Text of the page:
Posts Tagged ‘Boniface of Savoy’

Henry III’s Fine Rolls Blog Sunday 6 November to Saturday 12 November 1261

Monday, November 7th, 2011

For King Henry, as the kingdom  balanced uncertainly between  war or peace, this was yet another week in the Tower of London. How he must have hated being confined there.  The continuing collapse of fine roll business testified to the uncertainty of the times.  Between 5 November and 12 November only seven writs to initiate or further common law legal actions were purchased.  One membrane of the rolls was sufficient to cover everything on the rolls between 26 October and 15 November.

In this week there was one substantial piece of business.  The prior and convent of Hyde abbey in Winchester offered 100 marks to have custody of their properties during the vacancy which would be created by the death or resignation of their current abbot. They paid the money, the fine rolls noted, to a merchant of Genoa for the crossbows bought from him for the king’s use.  Henry, however, still hoped to avoid firing off his armoury. On 8 November yet another safe conduct (this one lasting till 12 November) was given to barons coming to Kingston for peace negotiations.

From the witness list of a royal charter, we know  who was with Henry in the Tower on Monday 7 November.[1] The Savoyard kinsmen of the Queen (who almost certainly there too)  were very apparent.   Peter of Savoy, Peter de Chauvent, and the king’s steward, Imbert Pugeys, sometimes  called Imbert of Savoy, all witnessed the charter.  Boniface of Savoy, archbishop of Canterbury, was probably present as well since the charter was in his favour.   The official element was headed by John Mansel and Philip Basset. Also present  was the bishop of Salisbury, Giles of Bridport. He and Mansel we later find acting as envoys of the king in the negotiations and doubtless they were already filling that role.   Giles of Bridport’s splendid tomb still survives in Salisbury cathedral.

Another witness to the charter was  Hugh de Vere, earl of Oxford. He was the poorest earl and not a man of much political weight, but  his presence may well reflect a role in the negotiations.

Henry was surrounded by wise heads. Would they be able to broker peace?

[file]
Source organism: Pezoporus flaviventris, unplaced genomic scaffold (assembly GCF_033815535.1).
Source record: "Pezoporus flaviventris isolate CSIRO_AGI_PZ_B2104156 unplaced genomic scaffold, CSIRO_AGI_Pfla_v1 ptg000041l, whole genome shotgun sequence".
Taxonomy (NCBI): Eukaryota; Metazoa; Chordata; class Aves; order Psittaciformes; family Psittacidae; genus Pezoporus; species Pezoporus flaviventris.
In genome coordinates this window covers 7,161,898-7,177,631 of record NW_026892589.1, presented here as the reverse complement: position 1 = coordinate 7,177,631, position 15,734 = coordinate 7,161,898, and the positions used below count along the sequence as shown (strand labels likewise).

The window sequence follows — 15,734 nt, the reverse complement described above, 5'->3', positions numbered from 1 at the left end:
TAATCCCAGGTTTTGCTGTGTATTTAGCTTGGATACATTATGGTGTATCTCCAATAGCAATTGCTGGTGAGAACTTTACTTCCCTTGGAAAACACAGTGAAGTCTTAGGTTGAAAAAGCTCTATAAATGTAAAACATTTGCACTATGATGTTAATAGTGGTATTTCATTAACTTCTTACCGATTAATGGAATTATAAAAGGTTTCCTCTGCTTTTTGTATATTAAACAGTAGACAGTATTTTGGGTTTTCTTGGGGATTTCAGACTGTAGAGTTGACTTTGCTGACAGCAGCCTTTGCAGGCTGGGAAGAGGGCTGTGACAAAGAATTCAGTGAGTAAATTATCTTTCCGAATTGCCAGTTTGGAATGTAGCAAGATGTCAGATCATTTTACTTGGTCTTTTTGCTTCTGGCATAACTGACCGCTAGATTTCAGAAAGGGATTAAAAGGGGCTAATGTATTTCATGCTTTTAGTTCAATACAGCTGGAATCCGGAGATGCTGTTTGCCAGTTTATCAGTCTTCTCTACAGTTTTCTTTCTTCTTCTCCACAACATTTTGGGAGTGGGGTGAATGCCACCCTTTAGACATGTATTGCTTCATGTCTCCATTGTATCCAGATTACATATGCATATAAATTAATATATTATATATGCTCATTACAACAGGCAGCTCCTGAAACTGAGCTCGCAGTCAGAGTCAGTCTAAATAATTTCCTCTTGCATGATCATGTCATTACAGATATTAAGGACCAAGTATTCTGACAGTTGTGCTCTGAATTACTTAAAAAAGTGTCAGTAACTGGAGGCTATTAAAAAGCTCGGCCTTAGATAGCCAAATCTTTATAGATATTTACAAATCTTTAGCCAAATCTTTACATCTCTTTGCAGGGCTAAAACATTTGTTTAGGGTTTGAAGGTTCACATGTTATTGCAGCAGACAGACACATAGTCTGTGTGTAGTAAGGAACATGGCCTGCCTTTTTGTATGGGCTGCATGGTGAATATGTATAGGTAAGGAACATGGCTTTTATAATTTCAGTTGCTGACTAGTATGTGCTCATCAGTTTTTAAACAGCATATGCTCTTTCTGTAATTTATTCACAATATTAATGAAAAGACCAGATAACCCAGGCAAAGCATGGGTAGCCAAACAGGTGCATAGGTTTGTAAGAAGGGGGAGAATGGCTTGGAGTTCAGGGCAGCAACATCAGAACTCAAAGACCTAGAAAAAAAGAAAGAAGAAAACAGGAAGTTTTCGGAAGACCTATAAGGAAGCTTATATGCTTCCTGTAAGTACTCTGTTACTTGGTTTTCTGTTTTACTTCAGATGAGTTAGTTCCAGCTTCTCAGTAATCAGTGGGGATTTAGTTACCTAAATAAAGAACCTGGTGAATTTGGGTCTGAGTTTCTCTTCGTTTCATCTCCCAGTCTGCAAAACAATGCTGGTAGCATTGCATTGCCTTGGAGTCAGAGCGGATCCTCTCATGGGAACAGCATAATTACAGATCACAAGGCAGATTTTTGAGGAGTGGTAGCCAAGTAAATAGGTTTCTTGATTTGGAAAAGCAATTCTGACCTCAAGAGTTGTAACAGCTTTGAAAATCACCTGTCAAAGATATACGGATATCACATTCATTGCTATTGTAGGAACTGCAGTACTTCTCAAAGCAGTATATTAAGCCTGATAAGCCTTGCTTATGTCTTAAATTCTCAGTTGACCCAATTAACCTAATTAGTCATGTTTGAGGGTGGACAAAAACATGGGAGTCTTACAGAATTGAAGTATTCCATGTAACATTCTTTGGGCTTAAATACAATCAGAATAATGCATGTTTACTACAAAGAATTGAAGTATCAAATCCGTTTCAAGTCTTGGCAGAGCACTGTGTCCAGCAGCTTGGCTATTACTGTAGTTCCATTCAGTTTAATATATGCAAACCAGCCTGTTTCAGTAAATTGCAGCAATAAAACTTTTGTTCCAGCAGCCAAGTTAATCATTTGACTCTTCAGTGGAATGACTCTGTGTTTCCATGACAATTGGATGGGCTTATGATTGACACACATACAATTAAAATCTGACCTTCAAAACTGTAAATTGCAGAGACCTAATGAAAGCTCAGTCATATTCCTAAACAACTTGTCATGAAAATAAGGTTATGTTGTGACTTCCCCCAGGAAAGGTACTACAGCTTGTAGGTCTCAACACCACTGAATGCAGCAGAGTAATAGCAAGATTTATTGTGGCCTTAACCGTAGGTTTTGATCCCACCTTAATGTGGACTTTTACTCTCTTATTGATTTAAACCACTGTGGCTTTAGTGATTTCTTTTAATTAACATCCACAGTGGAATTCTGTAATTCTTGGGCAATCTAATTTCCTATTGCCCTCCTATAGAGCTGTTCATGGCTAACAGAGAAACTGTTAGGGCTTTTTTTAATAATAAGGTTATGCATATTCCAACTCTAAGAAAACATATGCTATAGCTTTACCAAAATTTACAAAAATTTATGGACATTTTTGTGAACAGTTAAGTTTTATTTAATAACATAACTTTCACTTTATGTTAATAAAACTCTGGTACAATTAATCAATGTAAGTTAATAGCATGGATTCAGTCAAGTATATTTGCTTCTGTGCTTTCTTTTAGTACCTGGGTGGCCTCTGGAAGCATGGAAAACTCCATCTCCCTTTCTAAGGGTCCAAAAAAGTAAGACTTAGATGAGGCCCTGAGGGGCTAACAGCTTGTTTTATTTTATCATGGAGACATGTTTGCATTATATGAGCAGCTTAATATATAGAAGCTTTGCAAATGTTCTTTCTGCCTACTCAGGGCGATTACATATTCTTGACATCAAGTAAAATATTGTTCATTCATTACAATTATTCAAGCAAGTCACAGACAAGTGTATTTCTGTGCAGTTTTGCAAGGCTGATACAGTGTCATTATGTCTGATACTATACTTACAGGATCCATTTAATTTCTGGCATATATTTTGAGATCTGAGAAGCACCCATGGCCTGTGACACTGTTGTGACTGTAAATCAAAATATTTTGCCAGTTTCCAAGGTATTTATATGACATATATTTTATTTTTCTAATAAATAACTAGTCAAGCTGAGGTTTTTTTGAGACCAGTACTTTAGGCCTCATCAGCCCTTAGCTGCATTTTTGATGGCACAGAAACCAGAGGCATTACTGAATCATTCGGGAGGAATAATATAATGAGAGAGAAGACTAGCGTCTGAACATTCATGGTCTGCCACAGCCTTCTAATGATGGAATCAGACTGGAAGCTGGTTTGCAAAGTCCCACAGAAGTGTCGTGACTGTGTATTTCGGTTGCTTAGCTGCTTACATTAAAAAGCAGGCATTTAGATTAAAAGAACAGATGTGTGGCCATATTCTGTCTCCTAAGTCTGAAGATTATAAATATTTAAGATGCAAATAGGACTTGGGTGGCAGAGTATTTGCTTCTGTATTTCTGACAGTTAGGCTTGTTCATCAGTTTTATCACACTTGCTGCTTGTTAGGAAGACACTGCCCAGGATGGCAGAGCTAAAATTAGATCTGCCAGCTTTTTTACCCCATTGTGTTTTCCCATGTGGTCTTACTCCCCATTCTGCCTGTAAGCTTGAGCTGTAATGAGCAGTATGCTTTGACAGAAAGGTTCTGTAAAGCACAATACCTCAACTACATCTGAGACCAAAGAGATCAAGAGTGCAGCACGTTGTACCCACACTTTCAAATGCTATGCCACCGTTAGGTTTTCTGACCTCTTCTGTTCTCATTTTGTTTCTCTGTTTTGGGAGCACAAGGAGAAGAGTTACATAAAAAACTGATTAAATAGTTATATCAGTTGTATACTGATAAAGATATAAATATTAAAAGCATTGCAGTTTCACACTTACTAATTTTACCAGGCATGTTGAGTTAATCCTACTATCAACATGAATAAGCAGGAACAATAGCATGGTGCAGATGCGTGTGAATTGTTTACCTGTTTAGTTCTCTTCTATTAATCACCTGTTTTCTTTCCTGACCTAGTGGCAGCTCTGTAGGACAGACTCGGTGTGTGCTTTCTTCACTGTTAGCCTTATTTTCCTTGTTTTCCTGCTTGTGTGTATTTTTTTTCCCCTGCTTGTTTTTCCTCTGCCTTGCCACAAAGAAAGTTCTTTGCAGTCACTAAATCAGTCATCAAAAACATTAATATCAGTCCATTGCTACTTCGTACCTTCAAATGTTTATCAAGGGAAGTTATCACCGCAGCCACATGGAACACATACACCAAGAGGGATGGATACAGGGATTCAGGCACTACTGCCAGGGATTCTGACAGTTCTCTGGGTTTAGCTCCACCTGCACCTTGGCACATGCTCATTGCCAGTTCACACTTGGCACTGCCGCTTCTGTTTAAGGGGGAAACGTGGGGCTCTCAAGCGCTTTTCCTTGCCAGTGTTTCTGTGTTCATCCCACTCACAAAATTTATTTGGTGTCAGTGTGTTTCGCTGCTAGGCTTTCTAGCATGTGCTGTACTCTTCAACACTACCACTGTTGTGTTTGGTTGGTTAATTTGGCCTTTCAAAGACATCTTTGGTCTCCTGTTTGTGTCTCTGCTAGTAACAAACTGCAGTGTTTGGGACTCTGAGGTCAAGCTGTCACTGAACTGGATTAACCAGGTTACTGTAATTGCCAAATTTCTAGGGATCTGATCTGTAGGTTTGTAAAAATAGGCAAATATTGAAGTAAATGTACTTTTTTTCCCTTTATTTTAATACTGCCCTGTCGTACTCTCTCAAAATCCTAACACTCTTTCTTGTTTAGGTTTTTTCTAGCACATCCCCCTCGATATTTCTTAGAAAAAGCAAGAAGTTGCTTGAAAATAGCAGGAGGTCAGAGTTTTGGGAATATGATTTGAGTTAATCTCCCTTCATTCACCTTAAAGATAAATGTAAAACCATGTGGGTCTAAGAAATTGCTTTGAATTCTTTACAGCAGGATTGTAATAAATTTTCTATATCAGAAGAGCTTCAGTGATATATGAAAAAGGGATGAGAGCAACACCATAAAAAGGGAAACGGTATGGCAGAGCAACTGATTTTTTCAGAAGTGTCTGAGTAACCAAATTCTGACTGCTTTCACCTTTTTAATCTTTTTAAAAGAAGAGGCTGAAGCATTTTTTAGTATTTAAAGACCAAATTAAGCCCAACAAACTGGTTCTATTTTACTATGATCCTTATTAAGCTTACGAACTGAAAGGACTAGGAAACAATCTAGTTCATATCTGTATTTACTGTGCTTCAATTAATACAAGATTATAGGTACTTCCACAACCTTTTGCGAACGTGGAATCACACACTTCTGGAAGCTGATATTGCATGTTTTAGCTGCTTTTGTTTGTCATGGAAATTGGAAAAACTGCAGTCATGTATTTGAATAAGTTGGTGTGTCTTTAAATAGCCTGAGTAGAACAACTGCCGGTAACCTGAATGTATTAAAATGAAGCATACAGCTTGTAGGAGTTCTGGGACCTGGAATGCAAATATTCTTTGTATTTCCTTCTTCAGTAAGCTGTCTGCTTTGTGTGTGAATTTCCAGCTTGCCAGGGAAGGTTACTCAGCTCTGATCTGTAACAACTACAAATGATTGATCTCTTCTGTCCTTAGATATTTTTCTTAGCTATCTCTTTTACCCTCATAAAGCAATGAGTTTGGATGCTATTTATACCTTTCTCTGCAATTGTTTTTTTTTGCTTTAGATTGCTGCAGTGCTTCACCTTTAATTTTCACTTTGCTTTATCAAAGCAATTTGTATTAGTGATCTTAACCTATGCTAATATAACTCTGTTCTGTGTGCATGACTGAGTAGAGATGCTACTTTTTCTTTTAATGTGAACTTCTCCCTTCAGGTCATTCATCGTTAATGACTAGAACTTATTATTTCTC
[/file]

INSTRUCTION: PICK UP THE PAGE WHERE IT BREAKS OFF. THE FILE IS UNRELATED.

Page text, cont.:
[1] This charter was actually copied at the end of the final membrane of the charter roll for the previous regnal year, another indication of the chaos in the chancery for which see also the blog for 23-29 October.

Henry III’s Fine Rolls Blog Sunday 2 October to Saturday 8 October 1261

Monday, October 3rd, 2011

Henry III spent all this week at St Paul’s in London where he was almost certainly staying at the bishop’s palace.  The chaos of the time is reflected in the continuing collapse of fine roll business. Only nine writs to initiate or further common law legal actions were purchased in this week. Henry was  anxious about control of the Cinque Ports. On 4 October, he ordered the men of Winchelsea and Sandwich to have nothing to do with a meeting the king’s enemies had tried to arrange. Ostensibly this was to settle a dispute between the men. In fact, as Henry said, it was to seduce them from their allegiance. The men were also told to prevent the king’s enemies bringing foreign soldiers into the country. This was not, of course, to prevent the king doing the same.

This week did, however, bring two pieces of good news for Henry.  First, he had evidently tried to summon his supporters to London, and the result was not disappointing. The witness lists to royal charters show that with Henry at St Paul’s on 4, 5 October were Boniface archbishop of Canterbury,* the bishops of Salisbury and Norwich, Humphrey de Bohun earl of Hereford, Peter of Savoy, the marcher barons, James of Audley and Reginald fitzPeter (see the blog for 8-14 May),  Philip Basset, the justiciar,  and John Mansel. Since one charter was in favour of John de Plessis, earl of Warwick, he was probably there too.